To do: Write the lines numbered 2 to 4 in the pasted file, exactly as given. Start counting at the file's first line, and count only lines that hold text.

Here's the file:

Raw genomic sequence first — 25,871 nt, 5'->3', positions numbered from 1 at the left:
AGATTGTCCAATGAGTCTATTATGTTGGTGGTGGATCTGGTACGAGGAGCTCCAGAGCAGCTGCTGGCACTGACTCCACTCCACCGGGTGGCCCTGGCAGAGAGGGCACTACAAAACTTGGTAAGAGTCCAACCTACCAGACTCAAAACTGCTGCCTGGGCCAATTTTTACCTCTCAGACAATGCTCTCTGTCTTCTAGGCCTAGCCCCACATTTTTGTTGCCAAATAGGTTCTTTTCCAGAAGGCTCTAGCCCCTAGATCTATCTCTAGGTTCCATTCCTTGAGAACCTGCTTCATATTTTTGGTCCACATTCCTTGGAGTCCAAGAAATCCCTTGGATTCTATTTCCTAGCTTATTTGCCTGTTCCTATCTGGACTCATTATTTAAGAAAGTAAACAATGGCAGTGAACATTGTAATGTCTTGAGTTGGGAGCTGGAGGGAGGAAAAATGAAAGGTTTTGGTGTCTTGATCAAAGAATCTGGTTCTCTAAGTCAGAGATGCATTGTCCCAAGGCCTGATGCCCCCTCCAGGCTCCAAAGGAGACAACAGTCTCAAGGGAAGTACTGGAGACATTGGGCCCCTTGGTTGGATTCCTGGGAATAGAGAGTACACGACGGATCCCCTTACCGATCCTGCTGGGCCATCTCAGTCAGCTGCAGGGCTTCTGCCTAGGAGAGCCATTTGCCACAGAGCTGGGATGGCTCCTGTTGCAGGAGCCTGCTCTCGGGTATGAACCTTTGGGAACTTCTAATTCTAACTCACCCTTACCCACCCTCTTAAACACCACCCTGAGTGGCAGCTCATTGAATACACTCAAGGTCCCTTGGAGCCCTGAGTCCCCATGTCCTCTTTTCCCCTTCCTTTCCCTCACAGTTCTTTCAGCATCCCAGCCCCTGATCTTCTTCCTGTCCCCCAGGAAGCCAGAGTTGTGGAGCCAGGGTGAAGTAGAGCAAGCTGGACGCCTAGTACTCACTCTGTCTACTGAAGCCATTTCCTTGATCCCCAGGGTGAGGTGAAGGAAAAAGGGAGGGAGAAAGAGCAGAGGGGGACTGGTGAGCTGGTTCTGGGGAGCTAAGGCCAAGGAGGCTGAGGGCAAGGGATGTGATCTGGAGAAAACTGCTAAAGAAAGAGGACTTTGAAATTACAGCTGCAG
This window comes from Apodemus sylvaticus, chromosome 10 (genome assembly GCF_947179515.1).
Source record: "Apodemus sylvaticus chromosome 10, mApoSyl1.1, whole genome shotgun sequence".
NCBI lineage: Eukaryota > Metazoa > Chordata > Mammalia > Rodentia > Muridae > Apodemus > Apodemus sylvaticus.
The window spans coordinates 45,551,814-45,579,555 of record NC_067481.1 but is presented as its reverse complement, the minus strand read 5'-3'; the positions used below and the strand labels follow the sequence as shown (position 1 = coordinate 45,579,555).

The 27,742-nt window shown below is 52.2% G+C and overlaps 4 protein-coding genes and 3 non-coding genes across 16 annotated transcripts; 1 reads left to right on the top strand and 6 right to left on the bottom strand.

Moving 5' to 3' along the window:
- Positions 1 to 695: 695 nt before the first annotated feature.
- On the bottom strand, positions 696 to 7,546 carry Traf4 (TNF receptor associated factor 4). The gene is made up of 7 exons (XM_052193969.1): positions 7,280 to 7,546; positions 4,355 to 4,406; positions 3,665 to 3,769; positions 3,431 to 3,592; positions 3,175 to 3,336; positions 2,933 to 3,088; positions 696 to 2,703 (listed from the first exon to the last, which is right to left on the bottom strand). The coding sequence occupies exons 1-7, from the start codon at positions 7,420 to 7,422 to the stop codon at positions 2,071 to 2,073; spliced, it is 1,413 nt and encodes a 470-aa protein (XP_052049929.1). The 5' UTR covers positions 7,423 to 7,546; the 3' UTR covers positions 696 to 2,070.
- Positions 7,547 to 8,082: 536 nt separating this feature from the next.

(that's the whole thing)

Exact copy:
AGATTGTCCAATGAGTCTATTATGTTGGTGGTGGATCTGGTACGAGGAGCTCCAGAGCAGCTGCTGGCACTGACTCCACTCCACCGGGTGGCCCTGGCAGAGAGGGCACTACAAAACTTGGTAAGAGTCCAACCTACCAGACTCAAAACTGCTGCCTGGGCCAATTTTTACCTCTCAGACAATGCTCTCTGTCTTCTAGGCCTAGCCCCACATTTTTGTTGCCAAATAGGTTCTTTTCCAGAAGGCTCTAGCCCCTAGATCTATCTCTAGGTTCCATTCCTTGAGAACCTGCTTCATATTTTTGGTCCACATTCCTTGGAGTCCAAGAAATCCCTTGGATTCTATTTCCTAGCTTATTTGCCTGTTCCTATCTGGACTCATTATTTAAGAAAGTAAACAATGGCAGTGAACATTGTAATGTCTTGAGTTGGGAGCTGGAGGGAGGAAAAATGAAAGGTTTTGGTGTCTTGATCAAAGAATCTGGTTCTCTAAGTCAGAGATGCATTGTCCCAAGGCCTGATGCCCCCTCCAGGCTCCAAAGGAGACAACAGTCTCAAGGGAAGTACTGGAGACATTGGGCCCCTTGGTTGGATTCCTGGGAATAGAGAGTACACGACGGATCCCCTTACCGATCCTGCTGGGCCATCTCAGTCAGCTGCAGGGCTTCTGCCTAGGAGAGCCATTTGCCACAGAGCTGGGATGGCTCCTGTTGCAGGAGCCTGCTCTCGGGTATGAACCTTTGGGAACTTCTAATTCTAACTCACCCTTACCCACCCTCTTAAACACCACCCTGAGTGGCAGCTCATTGAATACACTCAAGGTCCCTTGGAGCCCTGAGTCCCCATGTCCTCTTTTCCCCTTCCTTTCCCTCACAGTTCTTTCAGCATCCCAGCCCCTGATCTTCTTCCTGTCCCCCAGGAAGCCAGAGTTGTGGAGCCAGGGTGAAGTAGAGCAAGCTGGACGCCTAGTACTCACTCTGTCTACTGAAGCCATTTCCTTGATCCCCAGGGTGAGGTGAAGGAAAAAGGGAGGGAGAAAGAGCAGAGGGGGACTGGTGAGCTGGTTCTGGGGAGCTAAGGCCAAGGAGGCTGAGGGCAAGGGATGTGATCTGGAGAAAACTGCTAAAGAAAGAGGACTTTGAAATTACAGCTGCAG
This window comes from Apodemus sylvaticus, chromosome 10 (genome assembly GCF_947179515.1).
Source record: "Apodemus sylvaticus chromosome 10, mApoSyl1.1, whole genome shotgun sequence".